A sym­bol of tol­er­ance

Pakistan Observer - - EDITORIALS & COMMENTS - Shahid M Amin

of world fi­nance and busi­ness. The mayor of Lon­don con­trols the po­lice, trans­porta­tion, hous­ing, plan­ning and tourism. In the elec­tion, Sadiq de­feated Zac Gold­smith, the brother of Im­ran Khan’s ex-wife Jemima. The con­trast be­tween them could not have been more vivid. Zac Gold­smith is up­per class, rich, and highly priv­i­leged whereas Sadiq Khan was the com­moner who came up the ranks through sheer merit and hard work. As an ad­mirer put it: “I think he is a good role model for lots of rea­sons. He is eth­nic mi­nor­ity, didn’t go to Oxbridge, grew up in a coun­cil house, and has work­ing-class roots.”

Zac Gold­smith did try some be­low-the-belt tac­tics and sought to cash on Is­lam­o­pho­bia by sug­gest­ing that Sadiq had had links with Mus­lim ex­trem­ists. But such in­nu­en­dos might have back­fired as sug­gested by the huge num­ber of votes in favour of Sadiq Khan. Through­out the elec­tion cam­paign, Sadiq Khan made no se­cret of his Mus­lim faith. Ear­lier, when he joined the Privy Coun­cil, when he had to make an oath be­fore the Queen, he asked to be sworn us­ing a copy of the Ko­ran. Sadiq Khan has also spo­ken of hav­ing mul­ti­ple iden­ti­ties that co­ex­ist. “I am a Lon­doner, I am Euro­pean, I am Bri­tish, I am English, I am of Is­lamic faith, of Asian ori­gin, of Pak­istani her­itage, a dad, and a hus­band.”

Af­ter win­ning the elec­tion, Sadiq Khan said: “I am so proud that Lon­don has to­day cho­sen hope over fear.” In­deed, his vic­tory is a re­mark­able tri­umph over the racial and re­li­gious ten­sions that have be­dev­illed other Euro­pean cap­i­tals. His vic­tory is be­ing scru­ti­nised around the Email:shahid_m_amin@hot­mail.com world, par­tic­u­larly in Euro­pean coun­tries strug­gling to in­te­grate Mus­lim com­mu­ni­ties. Re­cently, there has been an in­crease in pop­u­lar­ity of anti-im­mi­gra­tion right wing par­ties in Europe, in the wake of ter­ror­ist at­tacks in Paris and Brus­sels. But it is Lon­don that has re­versed the trend. It is no­table that among the first to con­grat­u­late Sadiq Khan were the may­ors of Paris and New York. Lord Hain, a for­mer Labour cabi­net Min­is­ter said: “In the dom­i­nant Bri­tish city, prob­a­bly the most im­por­tant city in the world, to have a Mus­lim mayor is an im­por­tant state­ment.”

It can be ar­gued that Sadiq Khan’s elec­tion is the best an­swer to Mus­lim ex­trem­ists on the one hand, and to the white su­prem­a­cist Is­lam-hat­ing cir­cles on the other. In an in­ter­view, he said that the elec­tion showed that ac­tu­ally there was no clash of civil­i­sa­tion be­tween Is­lam and the West. “I am the West, I am a Lon­doner, I am Bri­tish, I am of Is­lamic faith, Asian ori­gin, Pak­istan her­itage, so whether it is ISIS or these oth­ers who want to de­stroy our way of life, they are talk­ing about me. What bet­ter an­ti­dote to the ha­tred they spew than some­one like me be­ing in this po­si­tion?” Sadiq Khan has come out squarely against the grow­ing threat of Is­lamist ex­trem­ism. He said: “My num­ber one pri­or­ity will al­ways be keep­ing Lon­don­ers safe. I am par­tic­u­larly con­cerned about the grow­ing threat of ex­trem­ism and rad­i­cal­i­sa­tion in Lon­don, and I don’t hes­i­tate to say that I’ll be the Bri­tish Mus­lim who takes the fight to the ex­trem­ists.” He wants to use his own ex­pe­ri­ences to de­feat rad­i­cal­i­sa­tion and ex­trem­ism.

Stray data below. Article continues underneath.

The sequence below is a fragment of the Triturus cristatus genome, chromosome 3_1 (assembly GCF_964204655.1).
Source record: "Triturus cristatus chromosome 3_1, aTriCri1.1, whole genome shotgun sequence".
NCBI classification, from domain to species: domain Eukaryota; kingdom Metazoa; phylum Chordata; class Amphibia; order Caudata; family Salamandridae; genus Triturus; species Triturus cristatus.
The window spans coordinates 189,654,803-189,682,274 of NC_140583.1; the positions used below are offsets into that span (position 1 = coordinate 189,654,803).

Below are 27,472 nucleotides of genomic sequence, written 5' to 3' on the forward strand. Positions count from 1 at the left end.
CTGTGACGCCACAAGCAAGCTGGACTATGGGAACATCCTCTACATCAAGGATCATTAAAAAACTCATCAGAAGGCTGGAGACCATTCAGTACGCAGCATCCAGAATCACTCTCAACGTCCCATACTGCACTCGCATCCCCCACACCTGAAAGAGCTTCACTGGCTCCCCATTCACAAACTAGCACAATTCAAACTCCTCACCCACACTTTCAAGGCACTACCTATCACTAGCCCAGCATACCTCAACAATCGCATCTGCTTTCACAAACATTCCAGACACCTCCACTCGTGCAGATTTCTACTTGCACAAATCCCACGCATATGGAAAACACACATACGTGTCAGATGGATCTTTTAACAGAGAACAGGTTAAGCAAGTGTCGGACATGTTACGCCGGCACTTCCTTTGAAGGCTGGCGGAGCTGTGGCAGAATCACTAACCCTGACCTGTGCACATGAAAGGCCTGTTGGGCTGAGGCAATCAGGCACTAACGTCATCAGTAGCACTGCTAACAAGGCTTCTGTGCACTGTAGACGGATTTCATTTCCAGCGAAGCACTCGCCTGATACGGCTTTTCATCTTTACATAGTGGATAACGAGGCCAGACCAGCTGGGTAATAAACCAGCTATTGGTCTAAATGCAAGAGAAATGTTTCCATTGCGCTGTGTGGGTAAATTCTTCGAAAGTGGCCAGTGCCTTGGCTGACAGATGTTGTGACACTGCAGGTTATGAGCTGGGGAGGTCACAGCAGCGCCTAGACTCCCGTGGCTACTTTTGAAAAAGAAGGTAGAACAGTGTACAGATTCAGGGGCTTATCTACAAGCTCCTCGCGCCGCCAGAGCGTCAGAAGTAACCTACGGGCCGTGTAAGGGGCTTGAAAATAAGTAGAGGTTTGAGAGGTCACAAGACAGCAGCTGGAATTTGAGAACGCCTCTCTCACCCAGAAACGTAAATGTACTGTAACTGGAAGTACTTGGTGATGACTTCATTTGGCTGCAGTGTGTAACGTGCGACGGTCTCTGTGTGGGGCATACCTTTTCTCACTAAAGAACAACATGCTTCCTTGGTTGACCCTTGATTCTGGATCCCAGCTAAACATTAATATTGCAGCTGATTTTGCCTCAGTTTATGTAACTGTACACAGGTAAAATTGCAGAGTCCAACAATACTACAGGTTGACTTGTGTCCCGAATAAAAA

In the USA, a right­ist group de­scribed Sadiq Khan as the “First Mus­lim Mayor of Lon­don­istan”. Don­ald Trump, how­ever, sounded con­cil­ia­tory and said that an ex­cep­tion could be made for peo­ple like Sadiq Khan to en­ter the USA de­spite his ear­lier stance that a gen­eral ban should be placed on Mus­lims en­ter­ing the coun­try. Sadiq Khan re­jected the sug­ges­tion and con­demned Trump’s idea of plac­ing a ban on Mus­lims in gen­eral. By giv­ing an im­pres­sion that Is­lam and the West were in­com­pat­i­ble, Trump was “play­ing into the hands of the ex­trem­ists.” Sadiq Khan also said that in the Pres­i­den­tial elec­tion, the Amer­i­can peo­ple had “a choice of hope over fear, of unity over di­vi­sion, a choice of di­vid­ing com­mu­ni­ties in Amer­ica and di­vide Amer­ica from the rest of the world.” For this rea­son, he hoped Hil­lary Clin­ton would win the next elec­tion.

Sadiq Khan has clear ideas about his poli­cies. He will be “the most pro-busi­ness Mayor Lon­don has ever had”. He will sup­port small busi­nesses and wants few visa re­stric­tions. He will freeze Lon­don’s Tube, train and bus fares for four years. He sup­ports Prime Min­is­ter Cameron’s bid to keep the UK in the EU. He warns that Bri­tain’s exit from the EU would hurt Lon­don very badly in terms of jobs, busi­ness and tourism. Im­me­di­ately af­ter be­com­ing Mayor, Sadiq Khan joined the Jews in a cer­e­mony mark­ing the Holo­caust and he has since vis­ited the main Hindu tem­ple. His elec­tion as Mayor of Lon­don is a sym­bol of tol­er­ance and he wants to prove this by his per­sonal ex­am­ple. — The writer served as Pak­istan’s Am­bas­sador to Saudi Ara­bia, the ex-Soviet Union, France, Nige­ria and Libya.

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